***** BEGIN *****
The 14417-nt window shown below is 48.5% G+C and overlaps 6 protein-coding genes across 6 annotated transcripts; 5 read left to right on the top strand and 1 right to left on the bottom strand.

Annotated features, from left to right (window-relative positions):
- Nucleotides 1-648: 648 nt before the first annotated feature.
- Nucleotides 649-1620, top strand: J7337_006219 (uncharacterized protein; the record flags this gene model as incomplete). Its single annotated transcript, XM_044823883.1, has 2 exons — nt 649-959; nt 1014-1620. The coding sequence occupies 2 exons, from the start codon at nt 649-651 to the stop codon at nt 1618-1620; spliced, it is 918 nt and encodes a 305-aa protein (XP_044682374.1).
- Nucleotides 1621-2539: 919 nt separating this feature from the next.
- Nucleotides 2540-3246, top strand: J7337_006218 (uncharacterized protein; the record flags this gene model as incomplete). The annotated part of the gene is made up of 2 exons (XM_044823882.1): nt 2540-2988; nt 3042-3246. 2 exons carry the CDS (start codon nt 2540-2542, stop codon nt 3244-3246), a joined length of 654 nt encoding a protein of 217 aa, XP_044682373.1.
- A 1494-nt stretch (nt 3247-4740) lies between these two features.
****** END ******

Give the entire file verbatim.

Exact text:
The 14417-nt window shown below is 48.5% G+C and overlaps 6 protein-coding genes across 6 annotated transcripts; 5 read left to right on the top strand and 1 right to left on the bottom strand.

Annotated features, from left to right (window-relative positions):
- Nucleotides 1-648: 648 nt before the first annotated feature.
- Nucleotides 649-1620, top strand: J7337_006219 (uncharacterized protein; the record flags this gene model as incomplete). Its single annotated transcript, XM_044823883.1, has 2 exons — nt 649-959; nt 1014-1620. The coding sequence occupies 2 exons, from the start codon at nt 649-651 to the stop codon at nt 1618-1620; spliced, it is 918 nt and encodes a 305-aa protein (XP_044682374.1).
- Nucleotides 1621-2539: 919 nt separating this feature from the next.
- Nucleotides 2540-3246, top strand: J7337_006218 (uncharacterized protein; the record flags this gene model as incomplete). The annotated part of the gene is made up of 2 exons (XM_044823882.1): nt 2540-2988; nt 3042-3246. 2 exons carry the CDS (start codon nt 2540-2542, stop codon nt 3244-3246), a joined length of 654 nt encoding a protein of 217 aa, XP_044682373.1.
- A 1494-nt stretch (nt 3247-4740) lies between these two features.